What If You Can’t Pay Your Taxes This Year?

What to Do if I Can't Pay My Taxes?

Does your heart sink when you receive a piece of mail from the IRS?

That’s reason enough to dread tax season, but growing up, my family always filed extensions on their taxes. This added to the stress of tax season. After April, 15th no one in my family would go to the mailbox.

I decided at age 18 I was fed up and wanted to start filing my own taxes. With a little help, I was able to prepare as soon as I received my tax documents. I never stressed again, because I had plenty of time to make adjustments.

In order to make sure you can properly prepare for your taxes, start by keeping your files organized throughout the year, and plan ahead for the next tax season. This is even more important if you expect to owe money to the IRS. Having your information organized will allow you to have more time to assess your tax situation.

Here are a few guidelines for avoiding and reducing IRS interest, filing penalties, and underpayment penalties if you’re asking, “what if I can’t pay my taxes” assessed or owed in full by this year’s tax deadline:

File Your Tax Return (Most Important!)

Unless you made less than minimum IRS requirement, you should file.

If you cannot pay all or part of your taxes then send what you can but always file your tax return–otherwise a failure to file penalty of 5% per month (4.5% for not filing and 0.5% for not paying) will take effect on any taxes owed. If you fail to file for 5 months, this interest rate can be as high as 25%. If you fail to pay this can add up to 47.5% of taxes owed.

You don’t want to end up in that situation. Plan ahead!

Pay What You Can Without Compromising Basic Necessities

This will lower the 4% (subject to change per quarter) underpayment penalty. This is calculated by taking the federal short-term interest rate of 1% and adding it to the general underpayment penalty for individuals of 3%.

This gives you a combined penalty of 4%. The more taxes you pay, the less interest accrued.

Reduce the Failure to Pay Penalty

You can reduce the failure to pay penalty from .5% on taxes owed to .25% monthly with an IRS Installment Agreement or IRS Payment Plan. This essentially saves you 50% percent in terms of the normal failure to pay penalty per month.

Even though it is compounded monthly, this brings the annual nominal yearly interest rate down from 6% to 3%. Fill out IRS form 9465 or use the Online Payment Agreement Application if you owe less than $50,000.

If you will have $50,000 in tax debt you will need to include Form 433-A (Collection Information Statement or CIS) with Form 9465. It is recommended if you owe over $50,000 to work with a tax professional here as the CIS can be challenging.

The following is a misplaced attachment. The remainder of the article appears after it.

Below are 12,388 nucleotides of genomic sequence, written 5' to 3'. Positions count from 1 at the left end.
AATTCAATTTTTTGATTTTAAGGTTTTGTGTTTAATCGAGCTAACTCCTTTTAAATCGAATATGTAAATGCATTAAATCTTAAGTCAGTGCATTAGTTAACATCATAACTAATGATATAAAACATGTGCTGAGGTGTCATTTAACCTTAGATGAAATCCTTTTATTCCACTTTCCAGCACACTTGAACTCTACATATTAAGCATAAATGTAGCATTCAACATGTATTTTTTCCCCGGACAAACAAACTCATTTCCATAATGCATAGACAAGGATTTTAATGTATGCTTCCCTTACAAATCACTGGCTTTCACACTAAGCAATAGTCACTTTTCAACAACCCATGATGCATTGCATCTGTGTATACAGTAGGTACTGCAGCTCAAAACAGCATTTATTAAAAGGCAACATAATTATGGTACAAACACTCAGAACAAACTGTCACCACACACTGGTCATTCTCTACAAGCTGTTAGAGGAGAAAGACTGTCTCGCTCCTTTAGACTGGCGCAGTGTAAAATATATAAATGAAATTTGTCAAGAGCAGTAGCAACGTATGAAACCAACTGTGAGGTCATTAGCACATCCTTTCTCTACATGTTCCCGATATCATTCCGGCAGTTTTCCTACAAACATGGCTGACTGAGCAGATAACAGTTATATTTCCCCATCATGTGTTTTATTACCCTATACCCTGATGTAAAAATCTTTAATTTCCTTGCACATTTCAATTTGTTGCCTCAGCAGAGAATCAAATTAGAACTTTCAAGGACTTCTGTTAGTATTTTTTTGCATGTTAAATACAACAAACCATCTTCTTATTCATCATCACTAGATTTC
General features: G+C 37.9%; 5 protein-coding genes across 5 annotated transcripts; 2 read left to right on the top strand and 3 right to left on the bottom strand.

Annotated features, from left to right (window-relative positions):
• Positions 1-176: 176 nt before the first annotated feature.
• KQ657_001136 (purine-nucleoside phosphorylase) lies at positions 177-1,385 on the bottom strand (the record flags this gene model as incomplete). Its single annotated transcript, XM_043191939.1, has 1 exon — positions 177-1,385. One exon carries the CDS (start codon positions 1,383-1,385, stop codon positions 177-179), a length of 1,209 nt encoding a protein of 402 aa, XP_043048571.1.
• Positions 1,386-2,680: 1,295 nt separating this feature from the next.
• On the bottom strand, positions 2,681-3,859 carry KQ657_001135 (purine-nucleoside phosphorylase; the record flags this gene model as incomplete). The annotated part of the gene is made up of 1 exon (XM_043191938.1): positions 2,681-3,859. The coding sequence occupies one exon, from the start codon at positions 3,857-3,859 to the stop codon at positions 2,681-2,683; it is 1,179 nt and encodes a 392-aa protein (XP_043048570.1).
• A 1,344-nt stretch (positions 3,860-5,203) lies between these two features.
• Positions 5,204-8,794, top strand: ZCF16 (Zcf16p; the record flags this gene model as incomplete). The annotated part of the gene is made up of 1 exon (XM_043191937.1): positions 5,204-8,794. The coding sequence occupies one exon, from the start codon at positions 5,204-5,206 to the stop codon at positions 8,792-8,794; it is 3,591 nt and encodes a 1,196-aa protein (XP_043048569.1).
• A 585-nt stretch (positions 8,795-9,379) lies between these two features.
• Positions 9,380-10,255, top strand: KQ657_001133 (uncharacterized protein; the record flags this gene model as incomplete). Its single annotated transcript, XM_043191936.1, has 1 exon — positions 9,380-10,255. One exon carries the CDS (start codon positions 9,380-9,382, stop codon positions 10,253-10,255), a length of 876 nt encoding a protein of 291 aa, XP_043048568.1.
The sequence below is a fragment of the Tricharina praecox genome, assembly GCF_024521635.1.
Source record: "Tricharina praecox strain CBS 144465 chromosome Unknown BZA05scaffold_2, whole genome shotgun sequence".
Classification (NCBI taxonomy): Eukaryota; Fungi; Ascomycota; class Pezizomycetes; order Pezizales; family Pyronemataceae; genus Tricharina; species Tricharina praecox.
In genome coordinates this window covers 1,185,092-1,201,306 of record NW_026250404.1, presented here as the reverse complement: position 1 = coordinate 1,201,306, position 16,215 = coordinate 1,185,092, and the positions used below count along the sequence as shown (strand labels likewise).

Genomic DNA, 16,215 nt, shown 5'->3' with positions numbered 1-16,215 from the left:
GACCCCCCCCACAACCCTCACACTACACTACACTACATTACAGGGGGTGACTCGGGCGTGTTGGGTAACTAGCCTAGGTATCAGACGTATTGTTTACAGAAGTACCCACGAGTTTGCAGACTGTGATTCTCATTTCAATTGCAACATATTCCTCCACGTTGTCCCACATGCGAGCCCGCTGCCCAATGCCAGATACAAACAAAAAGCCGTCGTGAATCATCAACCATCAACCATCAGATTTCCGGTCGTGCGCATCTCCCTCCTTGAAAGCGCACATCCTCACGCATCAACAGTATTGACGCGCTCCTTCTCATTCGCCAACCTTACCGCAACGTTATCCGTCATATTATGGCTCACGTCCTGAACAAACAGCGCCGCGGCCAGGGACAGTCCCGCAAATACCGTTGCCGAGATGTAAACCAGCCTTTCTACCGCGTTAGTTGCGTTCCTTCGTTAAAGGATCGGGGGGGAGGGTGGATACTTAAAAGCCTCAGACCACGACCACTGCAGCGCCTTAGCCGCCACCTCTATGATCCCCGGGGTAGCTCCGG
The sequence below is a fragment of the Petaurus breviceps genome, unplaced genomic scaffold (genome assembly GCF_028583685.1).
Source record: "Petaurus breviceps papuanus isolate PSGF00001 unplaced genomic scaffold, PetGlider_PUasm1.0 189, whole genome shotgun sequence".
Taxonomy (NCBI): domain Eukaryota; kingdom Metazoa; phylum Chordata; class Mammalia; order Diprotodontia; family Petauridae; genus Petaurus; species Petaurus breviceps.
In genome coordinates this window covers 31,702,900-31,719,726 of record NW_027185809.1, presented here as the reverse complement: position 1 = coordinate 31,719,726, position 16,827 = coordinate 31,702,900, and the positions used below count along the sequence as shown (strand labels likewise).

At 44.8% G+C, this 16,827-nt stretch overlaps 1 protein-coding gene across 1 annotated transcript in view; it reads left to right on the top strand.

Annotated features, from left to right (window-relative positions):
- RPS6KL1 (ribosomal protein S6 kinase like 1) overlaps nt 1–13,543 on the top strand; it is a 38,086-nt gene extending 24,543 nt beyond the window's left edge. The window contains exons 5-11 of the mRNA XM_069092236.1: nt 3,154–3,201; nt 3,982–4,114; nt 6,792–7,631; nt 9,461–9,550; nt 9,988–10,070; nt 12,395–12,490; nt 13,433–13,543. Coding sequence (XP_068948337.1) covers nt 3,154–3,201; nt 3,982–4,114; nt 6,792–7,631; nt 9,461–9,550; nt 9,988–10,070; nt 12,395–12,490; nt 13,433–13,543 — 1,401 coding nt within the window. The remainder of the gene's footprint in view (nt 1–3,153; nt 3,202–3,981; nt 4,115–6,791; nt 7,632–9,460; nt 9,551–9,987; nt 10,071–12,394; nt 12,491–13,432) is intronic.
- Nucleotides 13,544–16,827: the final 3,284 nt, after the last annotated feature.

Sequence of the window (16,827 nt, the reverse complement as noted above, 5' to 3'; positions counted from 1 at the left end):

Another option is to file an 843 Claim for Refund and Request for Abatement form. There are no direct standards for what the IRS will accept or deny. It is worth giving a try. You never know where negotiating will take you and it may eliminate some of the financial burden.

The Bottom Line

You save up to 3% (nominal) annually with an Installment Agreement (paid monthly), avoid the 5% per month failure to file penalty by filing, and reduce your underpayment interest amount by paying what you can afford if you are unable to pay all or some of the taxes owed.

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Last Edited: April 27, 2017 @ 1:47 pmThe content of ptmoney.com is for general information purposes only and does not constitute professional advice. Visitors to ptmoney.com should not act upon the content or information without first seeking appropriate professional advice. In accordance with the latest FTC guidelines, we declare that we have a financial relationship with every company mentioned on this site.
About Ashley Chorpenning

Ashley Chorpenning is a Finance Blogger. She has a deep passion for helping millennials gain financial literacy and planning for their futures. Check her out at moneygravity.net!

Comments

  1. This was the first year I got a refund in a few years, thanks to getting married, but when I had to pay I always planned ahead to avoid any late payments or partial payments. I always set aside money into savings outside of my emergency fund, so if a big bill comes, from the IRS or otherwise.

  2. I found your site a few weeks ago PT and I’ve enjoyed going through and reading some of your past articles. Thank you for the helpful info!

  3. Good advice, Jon. Thanks for dishing out some free money wisdom. 🙂

  4. Yes, follow the IRS guidelines, they are not something you want to mess with. They will hunt you down to find the last penny they deem they are owed. Get on a payment plan and make that your focus for your personal finances.